If you turn it into a debate about the future, he loses on this.

HUME: He seems to think, too, as a lot of Democrats do, that the fact that Al Qaeda was present in Iraq and chose to make a big stand there, and is now in the midst of receiving what may end up being a terrible defeat, that that's a bad thing.

BARNES: It's a two-for for us. First we knock off Saddam Hussein, and now Al Qaeda, which Usama bin Laden and others in the leadership of Al Qaeda, say Iraq is the central front in their war. You knock them off there, and we're close to it, it's a real achievement.

LIASSON: And his applause line — for him to say Al Qaeda wouldn't have been there if they hadn't caused this war. Even if that is true, it doesn't matter. They're there now, and Obama is going to have come up with a plan to deal with them.

HUME: And there was some elements of it there, but not, obviously, in the strength they came to be there.

Next up, the Democratic debate in Ohio — was Senator Clinton whining? And what about Obama? Back to that subject with the panel in a moment.



SEN. HILLARY CLINTON, (D) PRESIDENTIAL CANDIDATE: Can I just point out that in the last several debates, I seem to get the first question all the time. And I don't mind. I'll be happy to field them. But I do find it curious, and if anybody saw "Saturday Night Live," maybe we should ask Barack if he's comfortable and needs another pillow.

I just find it curious that I keep getting the first question on all of these issues. But I'm happy to answer it.


HUME: Well, the question arises, if she's happy to answer it, and she doesn't mind, then what's she talking about?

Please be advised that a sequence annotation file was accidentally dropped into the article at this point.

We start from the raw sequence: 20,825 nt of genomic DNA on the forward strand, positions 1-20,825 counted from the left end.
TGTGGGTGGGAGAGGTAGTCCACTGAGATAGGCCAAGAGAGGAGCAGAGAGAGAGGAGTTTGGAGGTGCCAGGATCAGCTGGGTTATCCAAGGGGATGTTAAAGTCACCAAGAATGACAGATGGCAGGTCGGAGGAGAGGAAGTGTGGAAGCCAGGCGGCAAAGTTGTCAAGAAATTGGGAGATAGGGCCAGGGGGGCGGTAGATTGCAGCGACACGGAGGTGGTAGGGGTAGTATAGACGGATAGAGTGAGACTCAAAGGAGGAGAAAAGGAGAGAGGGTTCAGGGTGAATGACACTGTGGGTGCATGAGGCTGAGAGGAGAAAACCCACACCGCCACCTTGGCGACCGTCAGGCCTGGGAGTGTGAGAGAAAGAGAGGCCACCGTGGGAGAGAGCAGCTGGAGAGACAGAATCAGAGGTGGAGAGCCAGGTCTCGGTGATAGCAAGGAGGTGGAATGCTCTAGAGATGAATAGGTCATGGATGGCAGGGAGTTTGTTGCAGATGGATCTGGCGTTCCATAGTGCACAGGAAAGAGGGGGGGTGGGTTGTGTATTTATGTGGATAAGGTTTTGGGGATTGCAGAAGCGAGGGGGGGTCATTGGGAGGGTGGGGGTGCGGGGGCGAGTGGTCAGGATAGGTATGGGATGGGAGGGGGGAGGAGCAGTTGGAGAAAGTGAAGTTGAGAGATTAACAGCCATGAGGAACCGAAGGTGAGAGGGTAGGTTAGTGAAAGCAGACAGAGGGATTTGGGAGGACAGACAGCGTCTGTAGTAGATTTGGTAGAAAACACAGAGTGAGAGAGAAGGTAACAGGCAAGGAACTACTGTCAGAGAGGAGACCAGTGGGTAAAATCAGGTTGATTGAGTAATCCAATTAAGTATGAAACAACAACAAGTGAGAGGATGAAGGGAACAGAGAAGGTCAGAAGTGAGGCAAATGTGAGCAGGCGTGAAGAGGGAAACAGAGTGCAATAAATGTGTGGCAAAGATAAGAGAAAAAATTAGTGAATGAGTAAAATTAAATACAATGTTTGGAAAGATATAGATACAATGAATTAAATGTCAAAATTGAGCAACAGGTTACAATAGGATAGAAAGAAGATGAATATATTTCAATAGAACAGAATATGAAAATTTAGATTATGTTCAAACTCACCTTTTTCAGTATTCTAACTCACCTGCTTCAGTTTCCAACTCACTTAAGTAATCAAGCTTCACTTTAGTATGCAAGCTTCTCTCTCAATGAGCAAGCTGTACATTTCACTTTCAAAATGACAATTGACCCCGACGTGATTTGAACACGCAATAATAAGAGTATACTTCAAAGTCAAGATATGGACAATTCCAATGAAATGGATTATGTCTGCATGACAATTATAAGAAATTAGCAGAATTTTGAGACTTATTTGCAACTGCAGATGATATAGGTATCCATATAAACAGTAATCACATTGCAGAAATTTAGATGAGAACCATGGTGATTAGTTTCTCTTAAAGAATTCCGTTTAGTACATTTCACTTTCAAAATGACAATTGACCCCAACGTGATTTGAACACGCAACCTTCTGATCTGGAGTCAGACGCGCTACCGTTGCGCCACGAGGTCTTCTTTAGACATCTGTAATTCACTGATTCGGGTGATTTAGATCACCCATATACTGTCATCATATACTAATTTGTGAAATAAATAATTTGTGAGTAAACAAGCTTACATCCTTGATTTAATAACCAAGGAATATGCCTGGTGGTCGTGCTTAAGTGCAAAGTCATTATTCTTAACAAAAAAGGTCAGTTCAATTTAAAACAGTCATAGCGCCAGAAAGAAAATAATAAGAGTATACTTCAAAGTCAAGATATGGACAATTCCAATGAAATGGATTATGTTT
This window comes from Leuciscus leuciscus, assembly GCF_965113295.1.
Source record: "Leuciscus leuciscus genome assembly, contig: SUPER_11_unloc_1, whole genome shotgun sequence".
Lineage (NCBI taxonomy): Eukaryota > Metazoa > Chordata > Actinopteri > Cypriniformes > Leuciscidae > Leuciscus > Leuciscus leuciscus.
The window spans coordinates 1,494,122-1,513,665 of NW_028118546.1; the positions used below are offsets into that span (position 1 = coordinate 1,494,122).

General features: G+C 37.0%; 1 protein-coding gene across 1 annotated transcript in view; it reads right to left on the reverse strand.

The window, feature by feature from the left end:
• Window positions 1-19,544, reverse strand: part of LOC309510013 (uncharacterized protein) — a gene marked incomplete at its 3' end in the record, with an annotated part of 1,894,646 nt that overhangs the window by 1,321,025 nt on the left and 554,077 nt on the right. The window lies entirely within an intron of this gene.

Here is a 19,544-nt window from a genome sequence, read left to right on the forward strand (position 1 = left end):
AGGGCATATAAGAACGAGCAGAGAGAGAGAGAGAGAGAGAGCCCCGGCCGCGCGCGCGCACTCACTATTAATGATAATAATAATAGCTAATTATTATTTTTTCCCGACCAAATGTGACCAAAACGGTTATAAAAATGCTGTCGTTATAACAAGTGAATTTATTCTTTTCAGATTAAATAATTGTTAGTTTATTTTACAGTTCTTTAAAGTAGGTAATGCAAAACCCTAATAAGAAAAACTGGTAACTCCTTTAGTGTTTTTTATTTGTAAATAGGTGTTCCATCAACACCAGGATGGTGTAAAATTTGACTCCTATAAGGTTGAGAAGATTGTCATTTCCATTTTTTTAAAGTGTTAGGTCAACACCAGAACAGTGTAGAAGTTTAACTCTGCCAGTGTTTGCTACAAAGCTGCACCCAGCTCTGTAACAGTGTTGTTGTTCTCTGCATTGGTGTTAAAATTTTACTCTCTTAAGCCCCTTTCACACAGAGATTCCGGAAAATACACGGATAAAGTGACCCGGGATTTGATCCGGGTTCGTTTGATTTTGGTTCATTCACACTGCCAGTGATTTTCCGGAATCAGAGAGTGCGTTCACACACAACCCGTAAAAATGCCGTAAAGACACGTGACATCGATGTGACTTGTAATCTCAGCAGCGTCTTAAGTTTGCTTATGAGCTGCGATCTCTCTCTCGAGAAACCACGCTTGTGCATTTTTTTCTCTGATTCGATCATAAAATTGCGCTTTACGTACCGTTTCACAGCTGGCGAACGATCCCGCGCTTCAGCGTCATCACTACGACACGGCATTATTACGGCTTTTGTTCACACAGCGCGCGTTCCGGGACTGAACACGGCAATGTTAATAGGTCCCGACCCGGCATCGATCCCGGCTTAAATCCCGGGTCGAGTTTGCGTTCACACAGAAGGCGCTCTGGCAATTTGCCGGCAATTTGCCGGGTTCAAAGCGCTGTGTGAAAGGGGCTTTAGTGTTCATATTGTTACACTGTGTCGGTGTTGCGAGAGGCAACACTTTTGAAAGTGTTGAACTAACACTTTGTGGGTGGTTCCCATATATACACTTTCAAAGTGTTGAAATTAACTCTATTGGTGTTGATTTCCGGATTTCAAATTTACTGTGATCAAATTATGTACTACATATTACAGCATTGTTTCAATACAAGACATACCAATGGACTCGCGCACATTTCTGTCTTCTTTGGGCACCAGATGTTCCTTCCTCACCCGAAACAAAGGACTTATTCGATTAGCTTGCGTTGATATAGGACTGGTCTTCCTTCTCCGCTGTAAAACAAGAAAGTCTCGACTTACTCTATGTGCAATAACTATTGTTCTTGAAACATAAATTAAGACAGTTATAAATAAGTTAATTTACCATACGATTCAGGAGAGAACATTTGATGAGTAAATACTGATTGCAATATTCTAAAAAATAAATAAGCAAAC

It was an interesting debate last night. Let's get some thoughts on it. Mara, what do you think happened?

LIASSON: What she was talking about was the fact that the Clinton campaign is very frustrated and really bitter about what they believe is the press' fawning coverage of Barack Obama.

HUME: Yes. I'm even hearing complaints from Clinton people about liberal bias in the media, liberal bias in favor of Barack Obama.

LIASSON: And there was this skit where they showed people fawning all over Obama, and that's what she was complaining about.

The problem is you could hear the faint undercurrent of boos under there. In the last two debates, when she has tried a zinger like that, a pre-planned zinger, it hasn't worked. It has fall with a thud.

And I think, in general, complaining about tactics is not as effective as —

HUME: She's not complaining about the tactics of Obama. She is complaining about the tactics of the —

LIASSON: Yes, she was complaining the tactics of the news media and the tactics of Obama.

I think it was a really good debate — a lot of substance. They were both very strong. She had a much harder task last night. She tried everything she could to poke a hole in his balloon, and he parried her at every turn, and even knew how to beat a graceful retreat when she pushed him on the Farrakhan question about —